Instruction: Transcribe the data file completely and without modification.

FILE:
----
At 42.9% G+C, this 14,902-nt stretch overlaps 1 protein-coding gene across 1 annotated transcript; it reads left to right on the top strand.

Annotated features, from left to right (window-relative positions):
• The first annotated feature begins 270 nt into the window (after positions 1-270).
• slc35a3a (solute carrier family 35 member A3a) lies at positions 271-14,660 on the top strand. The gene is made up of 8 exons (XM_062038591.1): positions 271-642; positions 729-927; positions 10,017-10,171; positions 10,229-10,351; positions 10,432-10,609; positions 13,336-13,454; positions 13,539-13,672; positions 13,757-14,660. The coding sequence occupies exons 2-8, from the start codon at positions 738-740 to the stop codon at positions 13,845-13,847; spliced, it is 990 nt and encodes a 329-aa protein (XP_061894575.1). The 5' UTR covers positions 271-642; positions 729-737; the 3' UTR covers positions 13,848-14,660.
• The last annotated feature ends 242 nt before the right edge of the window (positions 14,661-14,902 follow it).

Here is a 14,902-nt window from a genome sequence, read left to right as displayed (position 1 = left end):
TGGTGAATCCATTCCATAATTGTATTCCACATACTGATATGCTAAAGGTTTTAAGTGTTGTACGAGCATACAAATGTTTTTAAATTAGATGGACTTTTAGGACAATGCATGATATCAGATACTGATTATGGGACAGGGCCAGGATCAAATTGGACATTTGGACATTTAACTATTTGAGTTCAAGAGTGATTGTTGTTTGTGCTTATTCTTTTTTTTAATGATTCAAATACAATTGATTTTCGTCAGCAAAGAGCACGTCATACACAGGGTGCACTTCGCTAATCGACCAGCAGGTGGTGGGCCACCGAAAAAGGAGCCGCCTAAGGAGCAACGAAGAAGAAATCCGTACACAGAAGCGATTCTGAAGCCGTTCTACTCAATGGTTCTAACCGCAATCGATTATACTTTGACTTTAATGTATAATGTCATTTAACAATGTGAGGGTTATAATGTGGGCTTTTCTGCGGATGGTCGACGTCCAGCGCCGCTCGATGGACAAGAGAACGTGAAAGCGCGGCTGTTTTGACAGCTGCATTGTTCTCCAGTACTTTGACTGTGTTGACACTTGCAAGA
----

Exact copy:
At 42.9% G+C, this 14,902-nt stretch overlaps 1 protein-coding gene across 1 annotated transcript; it reads left to right on the top strand.

Annotated features, from left to right (window-relative positions):
• The first annotated feature begins 270 nt into the window (after positions 1-270).
• slc35a3a (solute carrier family 35 member A3a) lies at positions 271-14,660 on the top strand. The gene is made up of 8 exons (XM_062038591.1): positions 271-642; positions 729-927; positions 10,017-10,171; positions 10,229-10,351; positions 10,432-10,609; positions 13,336-13,454; positions 13,539-13,672; positions 13,757-14,660. The coding sequence occupies exons 2-8, from the start codon at positions 738-740 to the stop codon at positions 13,845-13,847; spliced, it is 990 nt and encodes a 329-aa protein (XP_061894575.1). The 5' UTR covers positions 271-642; positions 729-737; the 3' UTR covers positions 13,848-14,660.
• The last annotated feature ends 242 nt before the right edge of the window (positions 14,661-14,902 follow it).

Here is a 14,902-nt window from a genome sequence, read left to right as displayed (position 1 = left end):
TGGTGAATCCATTCCATAATTGTATTCCACATACTGATATGCTAAAGGTTTTAAGTGTTGTACGAGCATACAAATGTTTTTAAATTAGATGGACTTTTAGGACAATGCATGATATCAGATACTGATTATGGGACAGGGCCAGGATCAAATTGGACATTTGGACATTTAACTATTTGAGTTCAAGAGTGATTGTTGTTTGTGCTTATTCTTTTTTTTAATGATTCAAATACAATTGATTTTCGTCAGCAAAGAGCACGTCATACACAGGGTGCACTTCGCTAATCGACCAGCAGGTGGTGGGCCACCGAAAAAGGAGCCGCCTAAGGAGCAACGAAGAAGAAATCCGTACACAGAAGCGATTCTGAAGCCGTTCTACTCAATGGTTCTAACCGCAATCGATTATACTTTGACTTTAATGTATAATGTCATTTAACAATGTGAGGGTTATAATGTGGGCTTTTCTGCGGATGGTCGACGTCCAGCGCCGCTCGATGGACAAGAGAACGTGAAAGCGCGGCTGTTTTGACAGCTGCATTGTTCTCCAGTACTTTGACTGTGTTGACACTTGCAAGA